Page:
Wine tasting in the cellar is always a favorite memory with our clients!

Wine tasting in the cellar is always a favorite memory with our clients!

Both regions offer incredible wines and memories for wine lovers. There is nothing like tasting a wine at the vineyard it grew in, and we encourage any enthusiast to put the experience on their bucket list!

A bientot,

Bliss Travels

Tour France; Atlanta Has a Wine Tasting to Remember!

Sacre Bleu! Bliss Travels owner Wendy Jaeger recently traveled to Atlanta, Georgia to give some past clients a fabulous wine tasting evening. Featured wines came from Wendy’s personal cache and the vineyards that Bliss Travels visits on trips, so clients could “taste” their memories!

Bliss owner Wendy Jaeger brought fun stories and years of expertise to the evening.

Bliss owner Wendy Jaeger brought fun stories and years of expertise to the evening.

Peaches Please blogger Morgan Perkins was invited to the evening of reminiscing, and was an enthusiastic guest–and writer! Here are some snippets from her blog post:

“As we sipped on the wines, Wendy explained where each bottle was from, including personal anecdotes about the vineyards and wine makers. This inevitably led to reminiscing by the folks who had been on tours with Bliss Travels. From the sound of it, everyone who had been on one of the tours had a wonderful time. One gentleman even brought a beautiful book of photographs from his vacation and much time was spent pouring over the pictures and memories.

From everything I heard over the course of the evening, going on on a tour with Bliss Travels is an amazing, one of a kind experience. I hope that one day I am in a position to indulge in vacation like that!”

Past clients brought books of pictures from their Bliss trips to reminisce.

Past clients brought books of pictures from their Bliss trips to reminisce.

To read the rest of the article, and see some more of the fabulous photos Morgan took throughout the evening, check out her blog!

Oh Blissful Indulgence- An Evening with Bliss Travels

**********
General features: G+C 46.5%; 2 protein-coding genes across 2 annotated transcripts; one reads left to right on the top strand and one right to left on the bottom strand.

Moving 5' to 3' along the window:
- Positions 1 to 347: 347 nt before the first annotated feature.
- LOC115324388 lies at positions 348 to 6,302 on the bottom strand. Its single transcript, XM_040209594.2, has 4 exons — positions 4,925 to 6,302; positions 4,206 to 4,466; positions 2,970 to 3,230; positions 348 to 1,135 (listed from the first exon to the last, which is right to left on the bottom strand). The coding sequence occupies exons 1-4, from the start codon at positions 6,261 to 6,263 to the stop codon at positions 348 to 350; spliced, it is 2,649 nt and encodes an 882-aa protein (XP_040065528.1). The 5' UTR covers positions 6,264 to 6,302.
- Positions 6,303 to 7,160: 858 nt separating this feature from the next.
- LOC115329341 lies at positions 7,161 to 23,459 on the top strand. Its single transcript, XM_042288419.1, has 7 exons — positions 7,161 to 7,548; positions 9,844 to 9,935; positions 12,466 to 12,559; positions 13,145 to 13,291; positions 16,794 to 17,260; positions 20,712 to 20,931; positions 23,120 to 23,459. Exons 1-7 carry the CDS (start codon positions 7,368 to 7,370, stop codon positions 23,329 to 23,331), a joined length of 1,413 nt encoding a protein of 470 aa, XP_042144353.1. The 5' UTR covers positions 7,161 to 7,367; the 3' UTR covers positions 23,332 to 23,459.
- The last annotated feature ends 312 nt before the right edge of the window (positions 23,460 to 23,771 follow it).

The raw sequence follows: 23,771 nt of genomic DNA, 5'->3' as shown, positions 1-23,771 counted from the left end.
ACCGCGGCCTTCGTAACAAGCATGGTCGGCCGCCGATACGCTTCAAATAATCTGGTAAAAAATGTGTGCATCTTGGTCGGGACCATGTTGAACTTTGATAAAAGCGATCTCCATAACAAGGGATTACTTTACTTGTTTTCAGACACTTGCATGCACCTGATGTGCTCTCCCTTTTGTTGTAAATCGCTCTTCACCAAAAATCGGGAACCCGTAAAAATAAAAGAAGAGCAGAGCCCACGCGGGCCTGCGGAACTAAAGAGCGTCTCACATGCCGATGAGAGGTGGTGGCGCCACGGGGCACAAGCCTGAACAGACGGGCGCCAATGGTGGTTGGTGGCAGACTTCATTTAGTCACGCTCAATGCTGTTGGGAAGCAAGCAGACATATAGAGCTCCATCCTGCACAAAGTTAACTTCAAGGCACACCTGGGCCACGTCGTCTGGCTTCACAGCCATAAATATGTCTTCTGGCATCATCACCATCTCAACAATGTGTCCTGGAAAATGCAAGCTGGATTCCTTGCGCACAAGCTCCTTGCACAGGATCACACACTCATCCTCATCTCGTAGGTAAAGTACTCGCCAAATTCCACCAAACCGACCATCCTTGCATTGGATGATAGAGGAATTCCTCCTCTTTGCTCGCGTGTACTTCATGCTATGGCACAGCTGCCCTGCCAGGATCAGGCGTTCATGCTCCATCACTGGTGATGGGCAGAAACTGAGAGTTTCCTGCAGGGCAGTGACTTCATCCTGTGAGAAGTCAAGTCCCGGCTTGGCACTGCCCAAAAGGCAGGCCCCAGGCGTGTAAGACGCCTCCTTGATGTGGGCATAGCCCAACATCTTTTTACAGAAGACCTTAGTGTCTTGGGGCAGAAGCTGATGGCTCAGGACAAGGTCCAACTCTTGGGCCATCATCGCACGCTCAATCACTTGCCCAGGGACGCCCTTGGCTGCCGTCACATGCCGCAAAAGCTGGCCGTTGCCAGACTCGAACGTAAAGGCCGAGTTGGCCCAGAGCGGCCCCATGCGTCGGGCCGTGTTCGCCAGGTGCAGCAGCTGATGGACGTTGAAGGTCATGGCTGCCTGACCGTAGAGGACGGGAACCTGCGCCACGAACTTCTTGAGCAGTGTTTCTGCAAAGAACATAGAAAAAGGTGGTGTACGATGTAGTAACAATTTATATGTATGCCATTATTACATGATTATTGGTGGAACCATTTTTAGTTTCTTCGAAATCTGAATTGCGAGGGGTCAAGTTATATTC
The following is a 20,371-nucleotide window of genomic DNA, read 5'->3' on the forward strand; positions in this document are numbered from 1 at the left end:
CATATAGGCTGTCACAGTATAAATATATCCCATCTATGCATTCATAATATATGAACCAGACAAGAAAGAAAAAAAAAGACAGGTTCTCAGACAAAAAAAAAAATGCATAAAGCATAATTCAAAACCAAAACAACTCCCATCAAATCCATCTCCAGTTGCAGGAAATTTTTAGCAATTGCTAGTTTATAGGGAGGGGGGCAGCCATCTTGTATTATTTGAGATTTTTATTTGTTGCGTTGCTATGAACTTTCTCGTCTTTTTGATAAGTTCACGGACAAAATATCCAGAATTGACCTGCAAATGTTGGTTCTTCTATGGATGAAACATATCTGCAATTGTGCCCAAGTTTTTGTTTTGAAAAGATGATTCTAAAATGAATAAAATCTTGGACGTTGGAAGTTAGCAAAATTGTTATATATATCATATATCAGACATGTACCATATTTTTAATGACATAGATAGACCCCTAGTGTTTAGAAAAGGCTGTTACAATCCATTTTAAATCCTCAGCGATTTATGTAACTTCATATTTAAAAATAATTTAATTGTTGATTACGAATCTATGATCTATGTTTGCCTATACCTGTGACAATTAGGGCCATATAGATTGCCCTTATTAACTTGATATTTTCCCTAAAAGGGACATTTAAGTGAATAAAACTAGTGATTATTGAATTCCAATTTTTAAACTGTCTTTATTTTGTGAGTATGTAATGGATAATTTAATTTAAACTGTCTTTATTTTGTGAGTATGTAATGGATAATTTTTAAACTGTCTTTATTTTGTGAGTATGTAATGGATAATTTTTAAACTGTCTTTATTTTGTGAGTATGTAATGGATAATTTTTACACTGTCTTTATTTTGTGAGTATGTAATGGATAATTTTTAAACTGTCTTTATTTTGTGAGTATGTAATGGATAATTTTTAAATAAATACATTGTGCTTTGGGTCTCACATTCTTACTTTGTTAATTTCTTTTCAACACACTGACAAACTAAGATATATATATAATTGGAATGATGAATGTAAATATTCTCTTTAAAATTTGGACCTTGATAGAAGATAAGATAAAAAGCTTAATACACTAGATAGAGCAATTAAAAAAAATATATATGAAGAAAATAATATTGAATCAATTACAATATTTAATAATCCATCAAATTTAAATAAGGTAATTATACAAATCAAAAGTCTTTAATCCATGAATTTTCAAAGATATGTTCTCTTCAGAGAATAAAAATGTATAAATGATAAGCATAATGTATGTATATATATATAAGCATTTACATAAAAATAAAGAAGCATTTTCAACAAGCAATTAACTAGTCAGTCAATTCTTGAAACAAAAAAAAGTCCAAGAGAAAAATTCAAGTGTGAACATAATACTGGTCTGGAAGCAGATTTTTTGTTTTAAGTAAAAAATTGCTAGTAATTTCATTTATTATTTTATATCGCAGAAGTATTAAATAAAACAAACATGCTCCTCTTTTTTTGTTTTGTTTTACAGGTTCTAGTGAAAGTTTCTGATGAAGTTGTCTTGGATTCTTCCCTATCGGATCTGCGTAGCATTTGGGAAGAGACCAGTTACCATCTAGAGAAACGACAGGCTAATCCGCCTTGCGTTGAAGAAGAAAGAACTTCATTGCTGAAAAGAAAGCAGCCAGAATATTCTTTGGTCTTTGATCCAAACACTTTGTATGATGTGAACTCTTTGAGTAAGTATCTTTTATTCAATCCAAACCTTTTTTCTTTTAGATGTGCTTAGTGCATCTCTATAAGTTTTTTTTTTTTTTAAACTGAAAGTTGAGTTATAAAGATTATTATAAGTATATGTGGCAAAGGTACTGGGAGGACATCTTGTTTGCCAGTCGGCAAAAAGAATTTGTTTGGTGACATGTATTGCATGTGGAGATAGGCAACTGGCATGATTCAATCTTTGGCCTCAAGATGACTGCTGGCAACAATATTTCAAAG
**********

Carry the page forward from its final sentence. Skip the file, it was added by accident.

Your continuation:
Thanks for coming, Morgan! We hope to see you on a trip with us soon.

A Bientot,

Bliss Travels

French Wine Tasting: Tour de France of Wines in NYC

French Wine Tasting in NYC 

This past Saturday we co-hosted a blind wine tasting of fine wines from several fabulous regions of France. This fun event was held at the NYC home of “frequent travelers” Kat & Mark. They graciously opened their lovely home on a perfect day, and stocked the tables with fabulous French and Spanish cheeses and delicious gourmet treats!

2013-04-27 09.15.54
Getting ready for people

2013-04-27 09.16.00Each glass had a name2013-04-27 11.30.25Just before arrival, our hosts and “penny” enjoying the sunshine.

2013-04-27 11.30.41

We tasted 5 wines, all from France.

Wine 1: Laurent Combier Crozes Hermitage white. A beautiful wine with floral notes and a rich bouquet. This wine is from just north of Chateauneuf du Pape. People don’t think of Chateauneuf du Pape as a town or even area that produces whites, but they produce excellent white wines. This is a very small part of production but the top ones are truly special –and hard to find in the US. We regularly highlight these when in Provence.

The area around Chateauneuf du Pape, where our first wines came from

Wine 2: Meursault, Les Narvaux, 2010 David Moret. A great buttery chardonnay. Loved this wine (as I do all Burgundy wines). This wine has a bit more minerality than the Les Charmes, 1er cru, we like to profile on our Burgundy trips.

Typical of Burgundy, wines and quaint towns and villages

Typical of Burgundy, wines and quaint towns and villages

bourgogne 025

Our hosts this past September in Burgundy on a private visit to the 14th Century cellars of the winemaker who owns our luxury inn!